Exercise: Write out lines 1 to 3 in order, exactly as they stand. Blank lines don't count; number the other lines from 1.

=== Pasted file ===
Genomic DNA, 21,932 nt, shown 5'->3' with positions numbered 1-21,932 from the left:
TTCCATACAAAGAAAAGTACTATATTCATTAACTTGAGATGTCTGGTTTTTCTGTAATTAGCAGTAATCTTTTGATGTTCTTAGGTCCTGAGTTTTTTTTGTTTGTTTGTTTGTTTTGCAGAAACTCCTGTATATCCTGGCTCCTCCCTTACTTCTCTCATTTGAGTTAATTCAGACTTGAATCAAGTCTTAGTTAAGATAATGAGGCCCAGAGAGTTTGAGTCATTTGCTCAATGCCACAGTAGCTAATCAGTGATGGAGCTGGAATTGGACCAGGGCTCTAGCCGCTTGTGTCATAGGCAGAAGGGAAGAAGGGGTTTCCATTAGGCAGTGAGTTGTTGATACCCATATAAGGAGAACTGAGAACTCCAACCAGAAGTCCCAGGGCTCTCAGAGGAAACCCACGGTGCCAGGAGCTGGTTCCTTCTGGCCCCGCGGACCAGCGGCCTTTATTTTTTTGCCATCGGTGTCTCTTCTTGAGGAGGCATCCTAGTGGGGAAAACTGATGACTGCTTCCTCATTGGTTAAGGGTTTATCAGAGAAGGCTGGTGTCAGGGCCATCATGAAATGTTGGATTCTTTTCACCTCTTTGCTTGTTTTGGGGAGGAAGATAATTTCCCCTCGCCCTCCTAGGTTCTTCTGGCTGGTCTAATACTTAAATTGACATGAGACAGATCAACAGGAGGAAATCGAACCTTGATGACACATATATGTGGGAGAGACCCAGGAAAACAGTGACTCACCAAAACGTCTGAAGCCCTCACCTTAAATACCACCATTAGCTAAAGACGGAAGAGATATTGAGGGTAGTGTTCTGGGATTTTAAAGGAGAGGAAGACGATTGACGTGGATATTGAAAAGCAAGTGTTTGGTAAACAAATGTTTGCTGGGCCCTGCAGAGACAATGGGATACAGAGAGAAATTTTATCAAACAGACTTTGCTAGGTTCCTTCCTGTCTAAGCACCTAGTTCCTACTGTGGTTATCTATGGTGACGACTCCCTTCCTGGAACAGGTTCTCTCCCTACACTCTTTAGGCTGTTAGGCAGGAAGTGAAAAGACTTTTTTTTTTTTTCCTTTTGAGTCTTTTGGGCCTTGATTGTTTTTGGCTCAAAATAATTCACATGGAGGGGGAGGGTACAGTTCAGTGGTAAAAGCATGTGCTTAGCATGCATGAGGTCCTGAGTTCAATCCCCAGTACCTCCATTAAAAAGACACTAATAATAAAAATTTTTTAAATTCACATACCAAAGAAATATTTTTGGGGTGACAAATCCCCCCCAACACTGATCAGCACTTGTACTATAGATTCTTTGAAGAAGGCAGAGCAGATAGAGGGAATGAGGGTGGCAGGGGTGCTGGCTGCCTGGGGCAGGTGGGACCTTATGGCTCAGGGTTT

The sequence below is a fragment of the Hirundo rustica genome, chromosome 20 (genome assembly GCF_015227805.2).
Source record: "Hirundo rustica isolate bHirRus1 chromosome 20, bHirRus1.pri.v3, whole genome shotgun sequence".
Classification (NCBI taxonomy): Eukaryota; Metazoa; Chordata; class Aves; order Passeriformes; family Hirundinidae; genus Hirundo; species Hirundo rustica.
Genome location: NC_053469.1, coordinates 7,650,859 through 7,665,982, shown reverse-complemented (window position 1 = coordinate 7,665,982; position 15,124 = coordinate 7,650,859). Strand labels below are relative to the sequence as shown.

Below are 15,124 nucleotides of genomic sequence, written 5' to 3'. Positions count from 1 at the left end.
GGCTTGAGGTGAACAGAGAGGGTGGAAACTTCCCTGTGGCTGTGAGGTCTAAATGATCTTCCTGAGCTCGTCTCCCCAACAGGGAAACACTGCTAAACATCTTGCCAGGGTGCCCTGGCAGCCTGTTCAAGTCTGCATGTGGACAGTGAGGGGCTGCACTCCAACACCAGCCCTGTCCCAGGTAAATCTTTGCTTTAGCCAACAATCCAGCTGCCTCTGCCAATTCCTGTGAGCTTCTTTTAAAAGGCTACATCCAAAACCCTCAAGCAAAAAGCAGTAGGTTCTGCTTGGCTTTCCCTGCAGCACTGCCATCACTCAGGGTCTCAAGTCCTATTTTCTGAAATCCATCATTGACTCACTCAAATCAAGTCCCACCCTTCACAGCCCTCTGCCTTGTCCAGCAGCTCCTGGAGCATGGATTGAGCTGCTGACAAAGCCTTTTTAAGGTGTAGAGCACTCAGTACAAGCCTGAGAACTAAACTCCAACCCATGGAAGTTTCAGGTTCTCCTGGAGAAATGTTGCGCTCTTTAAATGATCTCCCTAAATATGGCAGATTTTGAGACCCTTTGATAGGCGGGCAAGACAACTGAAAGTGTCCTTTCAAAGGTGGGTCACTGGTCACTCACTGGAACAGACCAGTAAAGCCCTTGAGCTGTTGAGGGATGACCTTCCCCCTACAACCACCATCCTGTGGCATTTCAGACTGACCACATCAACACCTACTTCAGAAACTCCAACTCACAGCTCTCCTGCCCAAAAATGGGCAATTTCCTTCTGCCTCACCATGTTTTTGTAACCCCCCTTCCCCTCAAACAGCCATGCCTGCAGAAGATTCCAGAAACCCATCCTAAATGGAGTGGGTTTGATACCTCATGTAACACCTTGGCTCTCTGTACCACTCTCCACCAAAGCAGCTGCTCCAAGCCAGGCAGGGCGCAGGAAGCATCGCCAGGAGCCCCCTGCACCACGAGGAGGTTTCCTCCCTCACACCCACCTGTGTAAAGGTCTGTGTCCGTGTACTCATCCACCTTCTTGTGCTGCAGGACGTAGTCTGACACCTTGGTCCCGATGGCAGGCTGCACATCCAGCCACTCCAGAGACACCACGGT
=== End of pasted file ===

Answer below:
Genomic DNA, 21,932 nt, shown 5'->3' with positions numbered 1-21,932 from the left:
TTCCATACAAAGAAAAGTACTATATTCATTAACTTGAGATGTCTGGTTTTTCTGTAATTAGCAGTAATCTTTTGATGTTCTTAGGTCCTGAGTTTTTTTTGTTTGTTTGTTTGTTTTGCAGAAACTCCTGTATATCCTGGCTCCTCCCTTACTTCTCTCATTTGAGTTAATTCAGACTTGAATCAAGTCTTAGTTAAGATAATGAGGCCCAGAGAGTTTGAGTCATTTGCTCAATGCCACAGTAGCTAATCAGTGATGGAGCTGGAATTGGACCAGGGCTCTAGCCGCTTGTGTCATAGGCAGAAGGGAAGAAGGGGTTTCCATTAGGCAGTGAGTTGTTGATACCCATATAAGGAGAACTGAGAACTCCAACCAGAAGTCCCAGGGCTCTCAGAGGAAACCCACGGTGCCAGGAGCTGGTTCCTTCTGGCCCCGCGGACCAGCGGCCTTTATTTTTTTGCCATCGGTGTCTCTTCTTGAGGAGGCATCCTAGTGGGGAAAACTGATGACTGCTTCCTCATTGGTTAAGGGTTTATCAGAGAAGGCTGGTGTCAGGGCCATCATGAAATGTTGGATTCTTTTCACCTCTTTGCTTGTTTTGGGGAGGAAGATAATTTCCCCTCGCCCTCCTAGGTTCTTCTGGCTGGTCTAATACTTAAATTGACATGAGACAGATCAACAGGAGGAAATCGAACCTTGATGACACATATATGTGGGAGAGACCCAGGAAAACAGTGACTCACCAAAACGTCTGAAGCCCTCACCTTAAATACCACCATTAGCTAAAGACGGAAGAGATATTGAGGGTAGTGTTCTGGGATTTTAAAGGAGAGGAAGACGATTGACGTGGATATTGAAAAGCAAGTGTTTGGTAAACAAATGTTTGCTGGGCCCTGCAGAGACAATGGGATACAGAGAGAAATTTTATCAAACAGACTTTGCTAGGTTCCTTCCTGTCTAAGCACCTAGTTCCTACTGTGGTTATCTATGGTGACGACTCCCTTCCTGGAACAGGTTCTCTCCCTACACTCTTTAGGCTGTTAGGCAGGAAGTGAAAAGACTTTTTTTTTTTTTCCTTTTGAGTCTTTTGGGCCTTGATTGTTTTTGGCTCAAAATAATTCACATGGAGGGGGAGGGTACAGTTCAGTGGTAAAAGCATGTGCTTAGCATGCATGAGGTCCTGAGTTCAATCCCCAGTACCTCCATTAAAAAGACACTAATAATAAAAATTTTTTAAATTCACATACCAAAGAAATATTTTTGGGGTGACAAATCCCCCCCAACACTGATCAGCACTTGTACTATAGATTCTTTGAAGAAGGCAGAGCAGATAGAGGGAATGAGGGTGGCAGGGGTGCTGGCTGCCTGGGGCAGGTGGGACCTTATGGCTCAGGGTTT

The sequence below is a fragment of the Hirundo rustica genome, chromosome 20 (genome assembly GCF_015227805.2).